Whether his work is gracing the covers or insides of our favorite magazines, or is seen in our favorite ad campaigns (hello Celine) Jimmy Paul is the man behind some of the most beautiful, touchable, and glamorous hair we’ve seen. Styling the likes of Michelle Williams, Lena Dunham, Emma Stone, Lara Stone, and Gisele, Jimmy comes from a legacy of Bumble and bumble hairstylists who transform and innovate, creating the most coveted looks of our time. So what’s behind the mind of a master? Just keep reading to find out.
How did you get your start in the industry?
The long version is my mom’s a hairdresser. Then I moved to New York from Pittsburg and I was in the nightclub scene. I met some hairdressers and one of them said you should do hair! I got inspired, and I thought ‘Oh! I’ve been around it my whole life, that’s a great idea!’ It came to mind before, but in the context of working around fashion in New York, it seemed more like something I would really want to do. So I went to beauty school in New York and then I started working in hair salons. From there, I was fortunate enough to know Danilo the hairdresser and he started to work for Oribe so I went to work for them. I was Danilo’s assistant and then I worked with Oribe on fashion shows and with his agency. After a little while, I met Steven Meisel and got to do some work with him.He has an incredible eye and he has the gift of being a leader. That really changed me. I’ve basically been working steadily ever since.
How did you get your start with Bumble?
Bumble was originally started by a man named Michael Gordon, who sold the company a few years ago. He approached me and asked if I would consider working as a consultant. I’d always admired what he did with the products and the company. I was thrilled to be a part of it, and I still am ten years later!
What was one of your biggest career challenges and how did you overcome it?
At one point, in the mid-2000’s things started to slow down for the first time and I had this steady rise of things getting better and better, I can’t say what happened exactly, but maybe I got a little complacent or bored. So I started to lose some clients and my work started to slow down. From there, I got really inspired and really worked on my craft and on myself. I took some chances and did some really avant-garde editorial, and then started to build. I had to really push myself and the idea of something being taken away from me was the best fuel. It made me appreciate what I had.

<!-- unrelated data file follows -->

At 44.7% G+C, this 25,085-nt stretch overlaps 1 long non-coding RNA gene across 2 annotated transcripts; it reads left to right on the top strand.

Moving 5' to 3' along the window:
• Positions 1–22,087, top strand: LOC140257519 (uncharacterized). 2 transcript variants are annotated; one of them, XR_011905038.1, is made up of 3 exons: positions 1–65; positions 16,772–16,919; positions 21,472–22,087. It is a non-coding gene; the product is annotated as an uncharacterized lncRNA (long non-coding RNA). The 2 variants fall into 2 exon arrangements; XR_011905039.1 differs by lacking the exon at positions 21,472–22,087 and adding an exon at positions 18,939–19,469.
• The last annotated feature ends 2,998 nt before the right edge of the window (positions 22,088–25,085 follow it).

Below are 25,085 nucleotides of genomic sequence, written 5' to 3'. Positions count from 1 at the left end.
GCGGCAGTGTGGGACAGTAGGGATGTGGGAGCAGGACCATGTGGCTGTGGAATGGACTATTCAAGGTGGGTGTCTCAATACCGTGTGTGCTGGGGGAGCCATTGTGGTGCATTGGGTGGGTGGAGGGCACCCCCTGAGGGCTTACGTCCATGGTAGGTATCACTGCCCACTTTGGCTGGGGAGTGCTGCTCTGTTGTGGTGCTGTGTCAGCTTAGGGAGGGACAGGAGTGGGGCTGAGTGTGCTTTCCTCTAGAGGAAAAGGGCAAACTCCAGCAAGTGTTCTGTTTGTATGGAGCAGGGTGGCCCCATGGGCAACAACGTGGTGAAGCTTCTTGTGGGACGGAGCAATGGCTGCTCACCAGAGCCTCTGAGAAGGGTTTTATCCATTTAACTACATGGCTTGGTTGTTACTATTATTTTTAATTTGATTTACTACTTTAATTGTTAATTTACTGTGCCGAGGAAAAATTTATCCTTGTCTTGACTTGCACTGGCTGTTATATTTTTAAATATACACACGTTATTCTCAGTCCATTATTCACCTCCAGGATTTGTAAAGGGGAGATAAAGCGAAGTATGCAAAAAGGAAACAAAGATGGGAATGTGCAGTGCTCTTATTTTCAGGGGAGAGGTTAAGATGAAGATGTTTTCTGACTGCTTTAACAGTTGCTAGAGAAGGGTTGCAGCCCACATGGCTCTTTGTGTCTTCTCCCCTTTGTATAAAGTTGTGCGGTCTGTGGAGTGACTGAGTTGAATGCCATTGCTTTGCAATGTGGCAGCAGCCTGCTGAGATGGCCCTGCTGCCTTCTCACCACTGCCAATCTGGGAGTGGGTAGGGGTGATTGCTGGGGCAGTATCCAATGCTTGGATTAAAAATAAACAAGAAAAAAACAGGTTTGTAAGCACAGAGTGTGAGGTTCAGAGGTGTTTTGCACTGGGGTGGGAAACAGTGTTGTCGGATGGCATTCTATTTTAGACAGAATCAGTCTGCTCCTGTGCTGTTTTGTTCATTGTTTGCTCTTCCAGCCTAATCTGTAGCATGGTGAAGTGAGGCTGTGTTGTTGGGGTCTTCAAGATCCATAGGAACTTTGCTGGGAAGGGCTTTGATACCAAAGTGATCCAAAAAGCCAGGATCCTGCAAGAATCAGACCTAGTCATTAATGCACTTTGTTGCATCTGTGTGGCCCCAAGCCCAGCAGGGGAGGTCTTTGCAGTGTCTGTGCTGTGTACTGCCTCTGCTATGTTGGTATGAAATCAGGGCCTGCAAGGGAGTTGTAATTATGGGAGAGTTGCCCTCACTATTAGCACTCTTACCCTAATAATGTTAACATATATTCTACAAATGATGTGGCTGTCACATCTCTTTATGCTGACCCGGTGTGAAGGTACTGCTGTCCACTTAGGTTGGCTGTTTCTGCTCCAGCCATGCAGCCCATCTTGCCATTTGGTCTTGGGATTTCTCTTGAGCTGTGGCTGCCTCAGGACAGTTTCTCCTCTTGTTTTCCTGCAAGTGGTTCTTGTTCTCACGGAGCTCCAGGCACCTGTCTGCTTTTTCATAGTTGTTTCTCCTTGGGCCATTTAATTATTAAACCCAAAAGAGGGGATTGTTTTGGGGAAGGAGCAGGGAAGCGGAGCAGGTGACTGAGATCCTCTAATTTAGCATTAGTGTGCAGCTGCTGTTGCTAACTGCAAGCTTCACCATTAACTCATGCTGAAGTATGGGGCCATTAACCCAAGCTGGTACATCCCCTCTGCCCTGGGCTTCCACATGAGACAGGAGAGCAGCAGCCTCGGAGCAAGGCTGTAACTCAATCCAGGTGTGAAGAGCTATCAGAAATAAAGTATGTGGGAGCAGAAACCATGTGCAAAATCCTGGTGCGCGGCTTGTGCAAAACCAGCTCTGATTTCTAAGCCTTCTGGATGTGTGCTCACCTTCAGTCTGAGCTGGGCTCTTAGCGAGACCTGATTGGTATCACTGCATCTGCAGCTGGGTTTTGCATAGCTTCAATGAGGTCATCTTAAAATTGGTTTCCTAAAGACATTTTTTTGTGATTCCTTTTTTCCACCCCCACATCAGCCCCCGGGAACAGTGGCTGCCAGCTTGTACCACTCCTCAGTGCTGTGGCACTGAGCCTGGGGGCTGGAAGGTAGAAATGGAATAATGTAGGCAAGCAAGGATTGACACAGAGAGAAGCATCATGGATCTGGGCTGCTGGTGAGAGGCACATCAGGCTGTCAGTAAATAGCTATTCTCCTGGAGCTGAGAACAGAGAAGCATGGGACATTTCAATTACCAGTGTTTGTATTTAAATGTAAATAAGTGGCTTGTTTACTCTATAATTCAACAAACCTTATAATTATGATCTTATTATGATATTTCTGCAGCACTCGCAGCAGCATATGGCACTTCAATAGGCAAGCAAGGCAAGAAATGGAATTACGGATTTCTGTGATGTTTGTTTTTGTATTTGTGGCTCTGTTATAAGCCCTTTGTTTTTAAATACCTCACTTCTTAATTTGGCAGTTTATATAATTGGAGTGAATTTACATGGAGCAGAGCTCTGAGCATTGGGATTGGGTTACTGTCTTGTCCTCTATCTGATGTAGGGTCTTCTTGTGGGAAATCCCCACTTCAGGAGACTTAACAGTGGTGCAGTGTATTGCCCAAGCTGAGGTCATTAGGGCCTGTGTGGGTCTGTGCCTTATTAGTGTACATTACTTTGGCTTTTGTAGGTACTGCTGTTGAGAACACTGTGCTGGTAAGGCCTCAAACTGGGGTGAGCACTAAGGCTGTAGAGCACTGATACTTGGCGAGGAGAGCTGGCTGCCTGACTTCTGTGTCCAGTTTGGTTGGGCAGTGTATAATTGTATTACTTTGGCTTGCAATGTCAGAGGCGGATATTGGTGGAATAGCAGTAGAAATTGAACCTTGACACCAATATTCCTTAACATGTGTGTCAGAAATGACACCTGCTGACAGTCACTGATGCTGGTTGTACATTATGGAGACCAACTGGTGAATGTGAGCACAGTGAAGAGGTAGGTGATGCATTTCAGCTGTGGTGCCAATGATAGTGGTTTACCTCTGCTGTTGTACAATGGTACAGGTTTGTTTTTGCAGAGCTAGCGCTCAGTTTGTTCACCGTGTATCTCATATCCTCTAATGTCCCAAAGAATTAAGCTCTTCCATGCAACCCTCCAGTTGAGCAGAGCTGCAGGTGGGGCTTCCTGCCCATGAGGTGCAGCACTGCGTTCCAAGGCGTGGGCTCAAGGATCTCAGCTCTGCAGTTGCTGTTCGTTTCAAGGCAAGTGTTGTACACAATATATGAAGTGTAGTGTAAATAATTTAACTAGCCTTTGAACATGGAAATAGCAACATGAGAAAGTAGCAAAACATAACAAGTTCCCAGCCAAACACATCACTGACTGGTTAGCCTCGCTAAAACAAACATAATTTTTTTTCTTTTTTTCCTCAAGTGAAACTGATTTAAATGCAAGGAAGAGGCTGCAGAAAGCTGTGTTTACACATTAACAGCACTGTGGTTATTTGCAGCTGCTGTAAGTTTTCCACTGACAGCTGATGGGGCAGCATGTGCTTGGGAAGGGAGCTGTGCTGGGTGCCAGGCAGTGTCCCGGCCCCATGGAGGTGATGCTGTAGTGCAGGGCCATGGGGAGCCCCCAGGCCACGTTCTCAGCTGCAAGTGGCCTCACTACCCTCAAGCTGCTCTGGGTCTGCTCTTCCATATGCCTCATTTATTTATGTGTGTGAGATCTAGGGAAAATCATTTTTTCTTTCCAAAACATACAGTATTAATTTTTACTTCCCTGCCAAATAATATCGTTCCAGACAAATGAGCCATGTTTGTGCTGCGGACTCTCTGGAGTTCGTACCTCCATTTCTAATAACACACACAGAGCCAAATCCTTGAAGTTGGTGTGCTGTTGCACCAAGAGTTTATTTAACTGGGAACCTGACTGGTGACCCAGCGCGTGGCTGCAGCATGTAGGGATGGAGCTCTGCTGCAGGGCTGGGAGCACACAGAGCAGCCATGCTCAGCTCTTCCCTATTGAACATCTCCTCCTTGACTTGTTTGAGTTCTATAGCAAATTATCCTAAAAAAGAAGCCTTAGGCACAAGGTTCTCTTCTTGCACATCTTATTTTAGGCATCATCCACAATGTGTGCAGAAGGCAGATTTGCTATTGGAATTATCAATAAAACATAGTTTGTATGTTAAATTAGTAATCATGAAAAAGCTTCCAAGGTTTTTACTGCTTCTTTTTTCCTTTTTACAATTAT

Who are some of your biggest role models?
I’m very inspired by the art world and creative people of all types. People that take chances and that are off the beaten path, so I’m lucky to live in New York where some of my first friends were artists. Growing up in Pittsburg, the hairdressers were very avant-garde people and they were the creative people, so I really believe in the legacy of that. I love the avant-garde creative world whether it’s movie directors or film or art or books and all forms of creativity. Pat McGrath is a huge role model for me. She’s an incredible creative person and an extraordinary business woman. I’m very inspired by the women I work with. One of my favorite models has been Linda Evangelista. She’s absolutely awe-inspiring and it shows the ability to be a great model and people don’t know that there’s an actual craft there.
One thing I think that makes me kind of unique and I’ve been able to become proud of is that I’m American. I think American hairdressers have a unique point of view. One of the greatest hairdressers to me was a guy named Kenneth and then Oribe and Garren. They’re both American hairdressers. Julian and Christian are really examples of people that live like artists. They’re very unique, eccentric people and I find that extremely exciting. I would say that I’m probably more, it’s a dirty word in the fashion business but, commercial. My work is more sexy, a little softer, a little bit more commercial, a bit easier. I get to work on some avant-garde things but I would say my overall is very woman-friendly so I don’t put myself in that class of the most avant-garde hairdressers but I do admire that a lot.
Do you have a signature look that you’re known for?